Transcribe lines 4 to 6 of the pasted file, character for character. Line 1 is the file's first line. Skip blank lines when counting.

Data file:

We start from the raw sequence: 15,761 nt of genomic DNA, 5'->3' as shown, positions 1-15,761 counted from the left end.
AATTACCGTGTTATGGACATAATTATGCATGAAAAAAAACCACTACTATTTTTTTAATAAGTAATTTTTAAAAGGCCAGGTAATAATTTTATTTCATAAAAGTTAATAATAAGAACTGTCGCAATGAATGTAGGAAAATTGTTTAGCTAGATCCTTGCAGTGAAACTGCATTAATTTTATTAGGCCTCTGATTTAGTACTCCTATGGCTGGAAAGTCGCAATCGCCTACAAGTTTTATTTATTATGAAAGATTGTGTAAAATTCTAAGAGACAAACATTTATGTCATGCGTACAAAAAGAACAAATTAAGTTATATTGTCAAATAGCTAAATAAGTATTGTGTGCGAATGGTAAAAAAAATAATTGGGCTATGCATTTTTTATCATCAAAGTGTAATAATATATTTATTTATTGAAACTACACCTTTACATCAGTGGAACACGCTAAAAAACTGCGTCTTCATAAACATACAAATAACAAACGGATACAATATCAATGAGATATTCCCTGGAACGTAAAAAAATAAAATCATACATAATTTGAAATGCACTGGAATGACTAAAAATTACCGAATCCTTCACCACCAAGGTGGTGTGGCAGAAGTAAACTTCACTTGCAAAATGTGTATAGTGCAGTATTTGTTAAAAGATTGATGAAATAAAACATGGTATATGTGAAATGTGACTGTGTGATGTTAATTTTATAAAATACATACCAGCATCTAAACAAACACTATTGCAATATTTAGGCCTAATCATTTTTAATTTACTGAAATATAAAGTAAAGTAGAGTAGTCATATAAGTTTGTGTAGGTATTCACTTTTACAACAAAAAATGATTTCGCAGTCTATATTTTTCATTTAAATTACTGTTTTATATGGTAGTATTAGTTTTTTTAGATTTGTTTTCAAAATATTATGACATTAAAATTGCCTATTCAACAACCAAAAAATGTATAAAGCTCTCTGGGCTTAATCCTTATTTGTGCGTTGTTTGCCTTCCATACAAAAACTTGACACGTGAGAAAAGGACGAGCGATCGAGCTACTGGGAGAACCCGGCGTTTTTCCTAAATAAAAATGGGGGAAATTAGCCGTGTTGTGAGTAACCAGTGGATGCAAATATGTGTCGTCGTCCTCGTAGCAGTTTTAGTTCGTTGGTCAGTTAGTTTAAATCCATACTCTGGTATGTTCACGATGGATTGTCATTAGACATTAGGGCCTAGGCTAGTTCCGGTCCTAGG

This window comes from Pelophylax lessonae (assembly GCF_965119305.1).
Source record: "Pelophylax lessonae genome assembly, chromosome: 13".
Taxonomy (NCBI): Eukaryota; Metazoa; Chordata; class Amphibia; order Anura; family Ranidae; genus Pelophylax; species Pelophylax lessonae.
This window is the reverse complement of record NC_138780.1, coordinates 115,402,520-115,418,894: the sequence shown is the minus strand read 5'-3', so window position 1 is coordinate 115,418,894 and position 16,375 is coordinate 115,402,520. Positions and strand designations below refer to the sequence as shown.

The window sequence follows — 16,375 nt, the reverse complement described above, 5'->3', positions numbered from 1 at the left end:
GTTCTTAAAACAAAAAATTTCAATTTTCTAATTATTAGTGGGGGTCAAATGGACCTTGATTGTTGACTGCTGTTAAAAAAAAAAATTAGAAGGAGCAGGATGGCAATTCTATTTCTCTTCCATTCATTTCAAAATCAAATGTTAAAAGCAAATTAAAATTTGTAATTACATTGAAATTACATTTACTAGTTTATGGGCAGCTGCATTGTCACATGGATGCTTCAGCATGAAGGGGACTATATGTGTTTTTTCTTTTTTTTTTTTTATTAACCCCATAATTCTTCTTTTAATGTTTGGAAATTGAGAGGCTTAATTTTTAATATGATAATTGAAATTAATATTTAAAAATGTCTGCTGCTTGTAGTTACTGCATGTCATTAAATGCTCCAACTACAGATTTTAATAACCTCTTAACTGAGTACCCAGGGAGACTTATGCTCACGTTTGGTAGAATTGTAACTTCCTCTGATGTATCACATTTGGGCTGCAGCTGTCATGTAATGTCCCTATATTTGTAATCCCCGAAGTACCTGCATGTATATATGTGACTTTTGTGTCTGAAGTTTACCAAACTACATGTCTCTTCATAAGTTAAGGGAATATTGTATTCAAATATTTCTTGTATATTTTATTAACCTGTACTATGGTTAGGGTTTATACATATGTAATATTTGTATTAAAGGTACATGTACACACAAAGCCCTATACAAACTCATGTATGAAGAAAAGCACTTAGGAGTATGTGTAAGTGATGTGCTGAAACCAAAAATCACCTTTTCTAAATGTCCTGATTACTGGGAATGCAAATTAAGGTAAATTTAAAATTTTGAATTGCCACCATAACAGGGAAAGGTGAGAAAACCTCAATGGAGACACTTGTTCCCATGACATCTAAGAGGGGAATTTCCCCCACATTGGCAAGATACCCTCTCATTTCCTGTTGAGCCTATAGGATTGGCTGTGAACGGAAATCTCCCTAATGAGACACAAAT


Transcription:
Source record: "Pelophylax lessonae genome assembly, chromosome: 13".
Taxonomy (NCBI): Eukaryota; Metazoa; Chordata; class Amphibia; order Anura; family Ranidae; genus Pelophylax; species Pelophylax lessonae.
This window is the reverse complement of record NC_138780.1, coordinates 115,402,520-115,418,894: the sequence shown is the minus strand read 5'-3', so window position 1 is coordinate 115,418,894 and position 16,375 is coordinate 115,402,520. Positions and strand designations below refer to the sequence as shown.